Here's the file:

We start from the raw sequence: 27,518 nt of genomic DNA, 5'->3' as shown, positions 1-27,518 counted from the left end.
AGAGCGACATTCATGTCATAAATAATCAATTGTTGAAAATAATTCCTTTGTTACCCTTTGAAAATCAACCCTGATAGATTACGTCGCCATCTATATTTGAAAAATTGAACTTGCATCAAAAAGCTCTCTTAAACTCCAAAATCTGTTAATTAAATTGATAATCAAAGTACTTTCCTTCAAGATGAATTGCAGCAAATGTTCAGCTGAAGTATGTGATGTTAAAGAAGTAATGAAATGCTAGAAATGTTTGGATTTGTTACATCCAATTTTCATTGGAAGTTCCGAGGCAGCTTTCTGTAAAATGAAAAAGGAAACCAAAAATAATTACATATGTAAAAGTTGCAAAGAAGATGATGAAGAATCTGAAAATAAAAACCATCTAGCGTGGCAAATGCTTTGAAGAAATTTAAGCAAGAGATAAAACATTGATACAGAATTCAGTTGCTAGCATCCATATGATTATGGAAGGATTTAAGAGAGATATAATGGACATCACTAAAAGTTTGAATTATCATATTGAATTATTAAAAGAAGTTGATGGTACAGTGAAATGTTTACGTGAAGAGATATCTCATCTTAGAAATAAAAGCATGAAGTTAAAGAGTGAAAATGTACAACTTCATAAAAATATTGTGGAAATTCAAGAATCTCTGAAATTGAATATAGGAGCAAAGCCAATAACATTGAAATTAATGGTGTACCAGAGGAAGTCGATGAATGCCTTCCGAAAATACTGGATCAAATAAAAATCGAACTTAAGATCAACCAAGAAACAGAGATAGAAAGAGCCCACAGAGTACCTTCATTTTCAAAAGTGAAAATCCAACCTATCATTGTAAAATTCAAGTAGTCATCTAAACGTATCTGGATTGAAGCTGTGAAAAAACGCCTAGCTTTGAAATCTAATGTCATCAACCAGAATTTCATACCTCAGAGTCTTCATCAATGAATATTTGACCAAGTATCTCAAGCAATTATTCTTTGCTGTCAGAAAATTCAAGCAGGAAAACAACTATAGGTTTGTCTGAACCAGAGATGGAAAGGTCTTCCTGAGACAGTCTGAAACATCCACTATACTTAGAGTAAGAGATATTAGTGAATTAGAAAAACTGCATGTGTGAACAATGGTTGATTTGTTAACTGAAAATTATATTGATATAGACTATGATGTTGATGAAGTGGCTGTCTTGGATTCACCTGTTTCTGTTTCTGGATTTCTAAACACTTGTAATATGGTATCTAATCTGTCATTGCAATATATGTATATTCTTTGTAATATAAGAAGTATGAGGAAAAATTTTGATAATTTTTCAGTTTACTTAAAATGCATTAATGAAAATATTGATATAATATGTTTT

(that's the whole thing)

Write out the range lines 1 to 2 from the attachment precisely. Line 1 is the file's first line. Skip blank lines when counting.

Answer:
We start from the raw sequence: 27,518 nt of genomic DNA, 5'->3' as shown, positions 1-27,518 counted from the left end.
AGAGCGACATTCATGTCATAAATAATCAATTGTTGAAAATAATTCCTTTGTTACCCTTTGAAAATCAACCCTGATAGATTACGTCGCCATCTATATTTGAAAAATTGAACTTGCATCAAAAAGCTCTCTTAAACTCCAAAATCTGTTAATTAAATTGATAATCAAAGTACTTTCCTTCAAGATGAATTGCAGCAAATGTTCAGCTGAAGTATGTGATGTTAAAGAAGTAATGAAATGCTAGAAATGTTTGGATTTGTTACATCCAATTTTCATTGGAAGTTCCGAGGCAGCTTTCTGTAAAATGAAAAAGGAAACCAAAAATAATTACATATGTAAAAGTTGCAAAGAAGATGATGAAGAATCTGAAAATAAAAACCATCTAGCGTGGCAAATGCTTTGAAGAAATTTAAGCAAGAGATAAAACATTGATACAGAATTCAGTTGCTAGCATCCATATGATTATGGAAGGATTTAAGAGAGATATAATGGACATCACTAAAAGTTTGAATTATCATATTGAATTATTAAAAGAAGTTGATGGTACAGTGAAATGTTTACGTGAAGAGATATCTCATCTTAGAAATAAAAGCATGAAGTTAAAGAGTGAAAATGTACAACTTCATAAAAATATTGTGGAAATTCAAGAATCTCTGAAATTGAATATAGGAGCAAAGCCAATAACATTGAAATTAATGGTGTACCAGAGGAAGTCGATGAATGCCTTCCGAAAATACTGGATCAAATAAAAATCGAACTTAAGATCAACCAAGAAACAGAGATAGAAAGAGCCCACAGAGTACCTTCATTTTCAAAAGTGAAAATCCAACCTATCATTGTAAAATTCAAGTAGTCATCTAAACGTATCTGGATTGAAGCTGTGAAAAAACGCCTAGCTTTGAAATCTAATGTCATCAACCAGAATTTCATACCTCAGAGTCTTCATCAATGAATATTTGACCAAGTATCTCAAGCAATTATTCTTTGCTGTCAGAAAATTCAAGCAGGAAAACAACTATAGGTTTGTCTGAACCAGAGATGGAAAGGTCTTCCTGAGACAGTCTGAAACATCCACTATACTTAGAGTAAGAGATATTAGTGAATTAGAAAAACTGCATGTGTGAACAATGGTTGATTTGTTAACTGAAAATTATATTGATATAGACTATGATGTTGATGAAGTGGCTGTCTTGGATTCACCTGTTTCTGTTTCTGGATTTCTAAACACTTGTAATATGGTATCTAATCTGTCATTGCAATATATGTATATTCTTTGTAATATAAGAAGTATGAGGAAAAATTTTGATAATTTTTCAGTTTACTTAAAATGCATTAATGAAAATATTGATATAATATGTTTT